"The addition of the OAS payment would have them at a level of taxable income that borders moving into the next bracket," he says. "Even if the RRSP income is not needed for regular cash flow, there may be merit in taking some income, paying the tax at a lower rate and moving the after-tax receipt into a tax-free savings account (TFSA)."
Besides evaluating their retirement cash flow, managing their real estate assets also requires careful consideration.
Diamond says the sale of their homes should gross $425,000 combined. Taking away real estate fees, commissions and debt repayment, they should have roughly $300,000 in after-tax proceeds. (It should be noted debt repayment does not include Rick's $110,000 investment loan. Because Rick said he only will sell the investments once they have increased in value, Diamond says that debt won't really have an impact on the sale of their homes.)
"Ideally, they can build their home (in the tropics) and have cash left over."
But they also have the CRA's principal residence exemption rule to consider. Normally, the capital gain on a principal residence is not subject to taxes. The fact they both owned homes before they got married complicates matters, but it does not eliminate the preferential tax treatment under the rule.
"Let's assume that we are referring to Jane's house since they are living at Rick's, so any growth since the date she no longer resided in it could be deemed a capital gain upon disposition and subject to taxation," he says, adding the taxable gain is only from the date she moved in with Rick to the time of sale. "It would be in their best interest to discuss this with an accountant."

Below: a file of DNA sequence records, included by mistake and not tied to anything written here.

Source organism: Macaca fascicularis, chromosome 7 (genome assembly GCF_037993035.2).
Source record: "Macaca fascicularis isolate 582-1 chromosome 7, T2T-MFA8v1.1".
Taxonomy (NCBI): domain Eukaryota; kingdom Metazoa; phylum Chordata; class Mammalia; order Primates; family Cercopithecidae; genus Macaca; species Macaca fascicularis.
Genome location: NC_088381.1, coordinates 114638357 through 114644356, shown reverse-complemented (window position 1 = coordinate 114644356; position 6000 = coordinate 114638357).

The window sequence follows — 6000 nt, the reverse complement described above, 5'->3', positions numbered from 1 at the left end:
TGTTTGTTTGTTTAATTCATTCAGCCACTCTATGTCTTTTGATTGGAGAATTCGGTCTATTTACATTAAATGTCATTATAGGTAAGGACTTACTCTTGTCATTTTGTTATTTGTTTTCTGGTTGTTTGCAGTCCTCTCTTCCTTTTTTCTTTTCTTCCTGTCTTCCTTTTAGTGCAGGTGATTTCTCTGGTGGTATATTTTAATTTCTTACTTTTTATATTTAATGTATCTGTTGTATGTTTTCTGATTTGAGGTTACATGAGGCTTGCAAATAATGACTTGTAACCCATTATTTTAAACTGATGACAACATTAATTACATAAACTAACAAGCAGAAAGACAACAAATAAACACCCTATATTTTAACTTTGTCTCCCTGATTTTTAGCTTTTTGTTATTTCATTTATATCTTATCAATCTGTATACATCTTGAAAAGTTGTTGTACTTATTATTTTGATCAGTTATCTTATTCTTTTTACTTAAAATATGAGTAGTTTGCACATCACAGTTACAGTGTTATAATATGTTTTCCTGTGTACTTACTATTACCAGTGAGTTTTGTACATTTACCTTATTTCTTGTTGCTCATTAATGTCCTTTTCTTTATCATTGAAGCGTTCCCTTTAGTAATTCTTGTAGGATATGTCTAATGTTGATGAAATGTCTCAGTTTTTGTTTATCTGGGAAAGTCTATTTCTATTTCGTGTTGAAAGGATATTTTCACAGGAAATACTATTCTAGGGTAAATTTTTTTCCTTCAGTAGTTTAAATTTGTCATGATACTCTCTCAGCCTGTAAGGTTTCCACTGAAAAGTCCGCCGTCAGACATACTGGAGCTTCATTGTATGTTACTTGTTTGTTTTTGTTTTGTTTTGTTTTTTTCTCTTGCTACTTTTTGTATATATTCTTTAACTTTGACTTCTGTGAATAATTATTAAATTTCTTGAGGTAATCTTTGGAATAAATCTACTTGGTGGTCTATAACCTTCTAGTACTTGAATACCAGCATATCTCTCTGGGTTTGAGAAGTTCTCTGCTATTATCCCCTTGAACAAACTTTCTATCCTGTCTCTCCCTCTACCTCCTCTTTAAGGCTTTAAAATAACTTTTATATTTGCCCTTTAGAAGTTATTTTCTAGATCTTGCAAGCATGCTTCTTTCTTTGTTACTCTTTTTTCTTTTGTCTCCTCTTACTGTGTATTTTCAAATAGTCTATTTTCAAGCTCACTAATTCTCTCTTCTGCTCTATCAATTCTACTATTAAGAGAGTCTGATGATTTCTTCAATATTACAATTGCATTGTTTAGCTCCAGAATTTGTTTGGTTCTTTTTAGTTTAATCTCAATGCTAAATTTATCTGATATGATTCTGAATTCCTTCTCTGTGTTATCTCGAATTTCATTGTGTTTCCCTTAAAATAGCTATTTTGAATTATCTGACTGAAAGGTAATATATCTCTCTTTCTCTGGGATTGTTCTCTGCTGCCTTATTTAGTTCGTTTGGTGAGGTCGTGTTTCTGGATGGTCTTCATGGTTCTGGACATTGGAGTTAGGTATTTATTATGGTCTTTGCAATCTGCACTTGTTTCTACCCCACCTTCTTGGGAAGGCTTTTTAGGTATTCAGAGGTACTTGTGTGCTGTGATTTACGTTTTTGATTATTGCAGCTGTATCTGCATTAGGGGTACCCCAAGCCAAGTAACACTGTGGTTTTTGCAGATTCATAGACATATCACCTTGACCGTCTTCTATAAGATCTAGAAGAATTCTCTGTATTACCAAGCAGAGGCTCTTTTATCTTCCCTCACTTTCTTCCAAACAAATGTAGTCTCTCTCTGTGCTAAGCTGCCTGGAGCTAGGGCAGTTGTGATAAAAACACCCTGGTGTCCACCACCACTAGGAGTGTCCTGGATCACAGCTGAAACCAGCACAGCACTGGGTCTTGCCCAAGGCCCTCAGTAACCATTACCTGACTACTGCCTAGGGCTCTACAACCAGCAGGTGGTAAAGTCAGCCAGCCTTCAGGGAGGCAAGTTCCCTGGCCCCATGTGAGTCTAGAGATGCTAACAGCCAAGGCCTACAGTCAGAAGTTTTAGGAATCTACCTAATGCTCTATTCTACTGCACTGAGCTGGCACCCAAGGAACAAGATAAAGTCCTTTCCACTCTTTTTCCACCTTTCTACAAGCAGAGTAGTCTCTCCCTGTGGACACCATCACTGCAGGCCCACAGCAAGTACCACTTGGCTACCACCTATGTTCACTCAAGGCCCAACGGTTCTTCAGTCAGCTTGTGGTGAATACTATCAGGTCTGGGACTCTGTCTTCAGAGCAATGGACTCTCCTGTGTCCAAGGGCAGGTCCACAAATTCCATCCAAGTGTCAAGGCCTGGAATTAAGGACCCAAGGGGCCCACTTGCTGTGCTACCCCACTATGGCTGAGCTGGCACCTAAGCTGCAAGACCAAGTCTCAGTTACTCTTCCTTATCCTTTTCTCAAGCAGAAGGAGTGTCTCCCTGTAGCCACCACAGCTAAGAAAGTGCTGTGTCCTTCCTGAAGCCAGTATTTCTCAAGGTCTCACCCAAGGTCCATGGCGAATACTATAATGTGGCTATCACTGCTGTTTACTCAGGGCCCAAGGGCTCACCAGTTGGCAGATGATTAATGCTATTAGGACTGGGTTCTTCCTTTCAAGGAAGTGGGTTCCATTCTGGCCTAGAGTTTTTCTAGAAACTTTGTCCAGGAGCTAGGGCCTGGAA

Aside from that, Diamond says, there's one last area of concern for Rick and Jane -- and that's risk management. Through Rick's employment benefits program, he will have the opportunity to buy supplemental health and life insurance without taking a medical.
"But if it is his or Jane's intent to acquire life insurance coverage, they should first apply outside of work for individual coverage to see if, and on what basis, coverage would be granted," he says. "The non-medical conversion of your group life insurance is about the most expensive coverage you can buy, other than what you see advertised as 'guaranteed issue insurance' on TV."
Still, Diamond says all of these concerns can be addressed relatively quickly, and their plan is definitely viable.
"In a perfect setting, they would have their retirement property paid for, no debts of any kind and some surplus money invested in a non-registered account to use for larger expenses or to fund ongoing contributions to their TFSA accounts," he says. "Other than that, they are good to go and may just want to add a little extra to their budget for the cost of year-round sunscreen."
Rick and Jane's finances
Rick: net monthly: $2,800; annual gross: $54,000
Jane: net monthly: $3,800; annual gross: $75,000
Projected retirement monthly, gross pension incomes
�ñº Monthly: $3,000 fixed; $500 discretionary
Line of credit 1: $110,000 (invested)
Line of credit 2: $20,000
Credit card: $5,000
Line of Credit: $58,000
Credit card: $6,000
RRSP: $61,000 (mutual funds)
Non-registered: $128,000 (mutual funds)
Severance package: $25,000
Vacation pay upon retirement: $10,000
Home: assessed at $250,000
Other: 50 per cent share in Mexican property ($35,000)
RRSP: $79,000 (mutual funds)
Cash: $3,000 cash
Severance package upon retirement: $10,000
Home: assessed at $175,000
Other: 50 per cent share in property in Mexican property ($35,000); 50 per cent share in cottage assessed at $250,000.